Hugh Jackman Reveals: I Had Skin Cancer

The actor -- like many other celebrities who have come forward with illness -- is advocating for prevention

Hugh Jackman just had a run-in with something much scarier than an X-Men villain: skin cancer. On Thursday, the Wolverine actor posted this Instagram photo of his nose wrapped in bandages:


In the caption, Jackman, 45, explained that his wife Deborra-Lee Furness urged him to get a suspicious mark on his nose checked out.

"Boy, was she right! I had a basil cell carcinoma," Jackman wrote. "Please don't be foolish like me. Get yourself checked. And USE sunscreen!!!"

Whoa. You can actually see that mark on his nose in recent photographs, and honestly, it doesn't look like much. Deborra should get the Wife of the Year award for pushing Jackman to see a doctor.

In recent years, we've seen a lot of celebrities go public with their cancer battles, as Jackman just did. Some, like Cynthia Nixon, Ian McKellan and Kathy Bates, kept their cancer a secret for years. Others have gone public while they're still in treatment -- most notably Valerie Harper, who appeared on Dancing with the Stars after being diagnosed with terminal brain cancer. Even normally reclusive A-list stars are becoming more candid about their health; Angelina Jolie, for example, wrote a New York Times article to announce her double mastectomy.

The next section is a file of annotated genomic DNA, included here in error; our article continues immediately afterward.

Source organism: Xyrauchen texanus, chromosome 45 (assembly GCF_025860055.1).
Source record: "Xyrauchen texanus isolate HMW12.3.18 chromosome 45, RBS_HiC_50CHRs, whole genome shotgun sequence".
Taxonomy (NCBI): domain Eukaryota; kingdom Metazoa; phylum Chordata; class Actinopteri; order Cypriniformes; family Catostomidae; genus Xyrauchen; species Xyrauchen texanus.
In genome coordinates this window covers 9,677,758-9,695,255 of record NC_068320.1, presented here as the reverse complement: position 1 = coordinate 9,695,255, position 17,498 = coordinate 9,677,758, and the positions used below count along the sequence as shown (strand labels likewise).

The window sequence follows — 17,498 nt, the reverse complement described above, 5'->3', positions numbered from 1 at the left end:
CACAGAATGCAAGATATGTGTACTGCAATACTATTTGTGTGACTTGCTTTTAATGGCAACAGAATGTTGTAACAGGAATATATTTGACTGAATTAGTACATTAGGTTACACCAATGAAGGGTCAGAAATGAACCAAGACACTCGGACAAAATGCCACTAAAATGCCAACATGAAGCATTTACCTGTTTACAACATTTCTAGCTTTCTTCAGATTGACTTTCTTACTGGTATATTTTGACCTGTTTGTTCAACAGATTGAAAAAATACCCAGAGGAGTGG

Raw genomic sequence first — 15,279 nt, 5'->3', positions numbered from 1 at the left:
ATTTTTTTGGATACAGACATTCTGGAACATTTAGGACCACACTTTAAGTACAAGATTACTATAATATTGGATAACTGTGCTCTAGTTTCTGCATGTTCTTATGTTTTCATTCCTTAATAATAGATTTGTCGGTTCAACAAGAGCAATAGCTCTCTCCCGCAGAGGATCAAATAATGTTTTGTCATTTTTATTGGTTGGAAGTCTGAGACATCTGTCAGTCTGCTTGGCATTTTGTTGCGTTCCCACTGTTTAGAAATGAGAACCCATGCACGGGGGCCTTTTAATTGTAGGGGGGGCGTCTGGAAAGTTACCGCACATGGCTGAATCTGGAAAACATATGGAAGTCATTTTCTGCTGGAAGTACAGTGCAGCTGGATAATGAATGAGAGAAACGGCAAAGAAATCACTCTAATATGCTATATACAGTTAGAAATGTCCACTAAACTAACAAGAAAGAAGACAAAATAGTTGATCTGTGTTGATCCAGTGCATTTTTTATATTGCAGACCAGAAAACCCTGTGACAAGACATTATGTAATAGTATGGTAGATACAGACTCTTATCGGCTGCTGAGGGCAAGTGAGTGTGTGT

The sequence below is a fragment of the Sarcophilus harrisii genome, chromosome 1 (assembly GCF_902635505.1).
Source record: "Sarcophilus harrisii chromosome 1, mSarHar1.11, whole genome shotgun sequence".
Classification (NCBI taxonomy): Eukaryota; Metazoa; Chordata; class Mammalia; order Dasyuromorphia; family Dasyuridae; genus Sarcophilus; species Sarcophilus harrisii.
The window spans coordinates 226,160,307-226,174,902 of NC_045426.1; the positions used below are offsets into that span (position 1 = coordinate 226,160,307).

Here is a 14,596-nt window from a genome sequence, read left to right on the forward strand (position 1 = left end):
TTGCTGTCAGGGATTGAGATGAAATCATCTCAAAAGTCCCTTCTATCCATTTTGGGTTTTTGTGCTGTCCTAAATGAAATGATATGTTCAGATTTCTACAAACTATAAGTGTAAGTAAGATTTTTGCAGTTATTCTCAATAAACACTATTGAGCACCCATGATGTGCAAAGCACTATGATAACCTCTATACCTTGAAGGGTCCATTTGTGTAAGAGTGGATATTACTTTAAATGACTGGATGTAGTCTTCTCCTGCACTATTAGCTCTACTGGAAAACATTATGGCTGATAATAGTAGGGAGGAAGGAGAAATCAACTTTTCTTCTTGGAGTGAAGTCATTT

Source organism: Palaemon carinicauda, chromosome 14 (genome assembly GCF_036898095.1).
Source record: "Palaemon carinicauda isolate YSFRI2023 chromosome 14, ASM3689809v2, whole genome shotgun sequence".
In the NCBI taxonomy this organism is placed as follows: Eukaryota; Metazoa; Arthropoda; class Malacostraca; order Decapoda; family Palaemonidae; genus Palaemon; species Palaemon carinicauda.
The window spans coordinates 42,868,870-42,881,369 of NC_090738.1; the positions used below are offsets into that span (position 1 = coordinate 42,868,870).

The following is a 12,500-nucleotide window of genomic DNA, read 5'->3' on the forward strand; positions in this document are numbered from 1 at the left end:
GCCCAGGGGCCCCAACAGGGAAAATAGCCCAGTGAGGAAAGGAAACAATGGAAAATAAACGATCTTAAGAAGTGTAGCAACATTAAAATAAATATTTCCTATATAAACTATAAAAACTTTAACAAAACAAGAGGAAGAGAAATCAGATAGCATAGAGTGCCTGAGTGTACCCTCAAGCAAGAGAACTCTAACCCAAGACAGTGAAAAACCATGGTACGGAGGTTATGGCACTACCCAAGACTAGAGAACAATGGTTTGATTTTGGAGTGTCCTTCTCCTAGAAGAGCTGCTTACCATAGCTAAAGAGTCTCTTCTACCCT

A life-threatening illness was once the kind of thing that celebrities would go to great lengths to hide. Why the change? It may simply be that we live in a culture of over-sharing, where announcing personal information on Twitter is par for the course. Or perhaps celebs no longer feel entitled to that privacy; if TMZ is going to find out about it eventually, they'd rather take control of the story and announce it themselves.

Whatever celebrities' reasons, there is something admirable and altruistic about the decision to come forward with a disease. Valerie Harper chose to go public, in part, to advocate for universal health care. Jolie wants women to be more aware of their genetic risk for breast and ovarian cancer. Giuliana Rancic told her breast cancer story on live TV, and urged viewers to get routine mammograms. And of course, Jackman wants us all to wear sunscreen.

To reveal that you're sick is to become very vulnerable -- especially if you're a celebrity with all eyes on you. But there's no shame in having a health problem, and it's much easier to advocate for research and prevention when the topic is out in the open. To all the people, famous or not, who are brave enough to tell their stories: you deserve applause.

Donna Kaufman is a freelance writer and iVillage contributor. Find her on Twitter and Google+

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